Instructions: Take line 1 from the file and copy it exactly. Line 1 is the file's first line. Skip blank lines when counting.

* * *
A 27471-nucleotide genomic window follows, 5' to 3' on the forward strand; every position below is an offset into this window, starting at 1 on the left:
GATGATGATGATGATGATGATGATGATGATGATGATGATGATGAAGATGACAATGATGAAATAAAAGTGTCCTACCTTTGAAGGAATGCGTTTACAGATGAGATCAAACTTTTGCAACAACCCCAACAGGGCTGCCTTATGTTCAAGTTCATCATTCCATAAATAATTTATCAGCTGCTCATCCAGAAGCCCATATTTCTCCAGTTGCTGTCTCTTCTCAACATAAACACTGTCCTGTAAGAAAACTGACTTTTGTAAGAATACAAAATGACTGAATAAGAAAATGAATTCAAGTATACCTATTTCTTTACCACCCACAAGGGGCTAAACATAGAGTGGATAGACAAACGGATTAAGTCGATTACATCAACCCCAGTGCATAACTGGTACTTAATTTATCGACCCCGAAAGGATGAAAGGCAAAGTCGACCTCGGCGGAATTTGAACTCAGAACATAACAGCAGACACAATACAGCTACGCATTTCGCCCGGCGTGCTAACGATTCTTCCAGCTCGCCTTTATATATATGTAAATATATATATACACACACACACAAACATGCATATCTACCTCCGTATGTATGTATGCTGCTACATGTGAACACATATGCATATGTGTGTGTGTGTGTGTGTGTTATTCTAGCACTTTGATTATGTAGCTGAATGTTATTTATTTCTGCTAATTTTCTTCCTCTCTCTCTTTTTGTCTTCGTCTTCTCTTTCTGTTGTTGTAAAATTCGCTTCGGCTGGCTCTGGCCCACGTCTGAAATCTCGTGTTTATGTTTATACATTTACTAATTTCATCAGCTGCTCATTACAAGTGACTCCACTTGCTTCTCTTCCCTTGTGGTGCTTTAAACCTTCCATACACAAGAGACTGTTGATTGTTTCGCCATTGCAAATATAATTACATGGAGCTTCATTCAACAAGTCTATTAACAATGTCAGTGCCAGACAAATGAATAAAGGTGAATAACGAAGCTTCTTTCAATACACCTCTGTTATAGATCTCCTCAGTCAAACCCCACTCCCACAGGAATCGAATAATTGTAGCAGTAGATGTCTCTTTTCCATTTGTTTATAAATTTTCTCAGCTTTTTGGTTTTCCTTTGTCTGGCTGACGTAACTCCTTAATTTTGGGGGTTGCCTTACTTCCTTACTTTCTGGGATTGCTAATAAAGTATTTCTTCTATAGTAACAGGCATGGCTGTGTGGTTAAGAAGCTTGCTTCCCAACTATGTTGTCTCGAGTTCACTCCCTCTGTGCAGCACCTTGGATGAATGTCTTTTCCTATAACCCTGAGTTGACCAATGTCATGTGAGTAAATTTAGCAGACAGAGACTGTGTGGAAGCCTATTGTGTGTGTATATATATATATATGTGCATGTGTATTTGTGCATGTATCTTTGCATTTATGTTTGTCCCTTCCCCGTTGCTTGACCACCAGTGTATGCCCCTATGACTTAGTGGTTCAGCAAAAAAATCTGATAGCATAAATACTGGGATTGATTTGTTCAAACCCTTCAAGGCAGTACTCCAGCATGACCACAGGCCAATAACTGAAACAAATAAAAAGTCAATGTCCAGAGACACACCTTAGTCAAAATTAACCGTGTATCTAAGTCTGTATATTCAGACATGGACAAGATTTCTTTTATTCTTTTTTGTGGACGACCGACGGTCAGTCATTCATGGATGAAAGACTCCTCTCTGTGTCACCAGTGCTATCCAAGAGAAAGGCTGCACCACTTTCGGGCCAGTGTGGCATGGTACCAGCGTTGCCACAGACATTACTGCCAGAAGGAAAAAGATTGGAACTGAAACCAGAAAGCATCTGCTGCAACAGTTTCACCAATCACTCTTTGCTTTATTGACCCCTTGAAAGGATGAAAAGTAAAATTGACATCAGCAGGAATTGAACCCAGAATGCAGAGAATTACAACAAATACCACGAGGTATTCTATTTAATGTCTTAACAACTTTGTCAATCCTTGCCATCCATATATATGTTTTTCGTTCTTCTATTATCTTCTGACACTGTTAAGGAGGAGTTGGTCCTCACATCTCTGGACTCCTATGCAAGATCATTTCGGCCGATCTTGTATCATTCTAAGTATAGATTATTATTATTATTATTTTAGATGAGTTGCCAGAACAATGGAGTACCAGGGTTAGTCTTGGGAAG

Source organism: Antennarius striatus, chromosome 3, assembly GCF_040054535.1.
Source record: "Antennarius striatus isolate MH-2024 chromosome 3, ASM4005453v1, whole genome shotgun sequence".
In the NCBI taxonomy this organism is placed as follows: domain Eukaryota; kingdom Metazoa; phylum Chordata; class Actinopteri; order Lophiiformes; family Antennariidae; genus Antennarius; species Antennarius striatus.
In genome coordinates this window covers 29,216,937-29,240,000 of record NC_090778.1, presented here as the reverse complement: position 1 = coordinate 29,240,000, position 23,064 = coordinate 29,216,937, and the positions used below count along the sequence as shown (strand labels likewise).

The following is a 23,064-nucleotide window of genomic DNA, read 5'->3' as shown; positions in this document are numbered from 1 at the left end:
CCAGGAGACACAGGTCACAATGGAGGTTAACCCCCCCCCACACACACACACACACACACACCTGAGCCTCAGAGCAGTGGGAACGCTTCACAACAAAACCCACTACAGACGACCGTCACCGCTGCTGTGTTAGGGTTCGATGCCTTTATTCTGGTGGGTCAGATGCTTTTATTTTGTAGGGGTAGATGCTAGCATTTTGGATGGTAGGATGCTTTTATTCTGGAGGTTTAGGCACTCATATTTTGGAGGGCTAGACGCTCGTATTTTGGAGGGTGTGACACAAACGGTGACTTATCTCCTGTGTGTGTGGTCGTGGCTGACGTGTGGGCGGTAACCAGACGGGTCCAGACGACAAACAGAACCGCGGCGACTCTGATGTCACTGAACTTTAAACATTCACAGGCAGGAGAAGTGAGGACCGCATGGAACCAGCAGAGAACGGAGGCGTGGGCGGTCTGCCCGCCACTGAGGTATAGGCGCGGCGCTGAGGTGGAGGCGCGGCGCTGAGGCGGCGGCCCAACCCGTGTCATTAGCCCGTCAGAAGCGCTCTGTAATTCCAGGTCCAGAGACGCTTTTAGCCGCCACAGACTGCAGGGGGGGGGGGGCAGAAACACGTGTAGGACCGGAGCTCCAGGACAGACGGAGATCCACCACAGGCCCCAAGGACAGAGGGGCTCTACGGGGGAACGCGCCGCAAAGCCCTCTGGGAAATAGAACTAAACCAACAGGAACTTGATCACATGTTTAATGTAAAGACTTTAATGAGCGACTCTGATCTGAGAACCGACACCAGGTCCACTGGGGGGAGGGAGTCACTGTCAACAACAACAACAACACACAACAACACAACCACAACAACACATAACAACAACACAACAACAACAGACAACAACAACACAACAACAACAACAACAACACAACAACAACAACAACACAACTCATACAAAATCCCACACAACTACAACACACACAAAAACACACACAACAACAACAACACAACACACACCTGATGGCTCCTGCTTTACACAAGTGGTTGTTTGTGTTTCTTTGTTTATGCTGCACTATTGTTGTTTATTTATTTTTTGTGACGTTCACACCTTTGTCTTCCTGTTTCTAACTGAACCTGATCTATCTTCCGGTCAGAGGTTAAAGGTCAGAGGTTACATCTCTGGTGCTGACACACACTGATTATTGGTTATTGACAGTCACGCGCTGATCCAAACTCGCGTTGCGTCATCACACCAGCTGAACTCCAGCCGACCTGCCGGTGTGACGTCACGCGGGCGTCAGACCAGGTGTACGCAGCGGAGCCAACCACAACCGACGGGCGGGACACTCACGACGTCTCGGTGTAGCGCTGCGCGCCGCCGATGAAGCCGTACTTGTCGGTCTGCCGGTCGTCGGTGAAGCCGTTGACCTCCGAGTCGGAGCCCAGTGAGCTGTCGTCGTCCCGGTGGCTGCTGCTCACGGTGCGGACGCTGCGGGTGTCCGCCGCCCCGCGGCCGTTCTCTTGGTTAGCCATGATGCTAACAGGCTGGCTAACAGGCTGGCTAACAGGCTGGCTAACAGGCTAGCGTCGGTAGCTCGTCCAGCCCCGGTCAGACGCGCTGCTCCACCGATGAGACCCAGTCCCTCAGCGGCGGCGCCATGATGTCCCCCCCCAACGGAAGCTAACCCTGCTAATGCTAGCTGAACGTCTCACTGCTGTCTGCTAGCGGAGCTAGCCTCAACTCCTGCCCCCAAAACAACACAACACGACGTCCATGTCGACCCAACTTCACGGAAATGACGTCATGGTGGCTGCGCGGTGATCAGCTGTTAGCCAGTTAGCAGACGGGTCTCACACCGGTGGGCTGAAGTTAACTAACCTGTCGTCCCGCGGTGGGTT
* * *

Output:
A 27471-nucleotide genomic window follows, 5' to 3' on the forward strand; every position below is an offset into this window, starting at 1 on the left: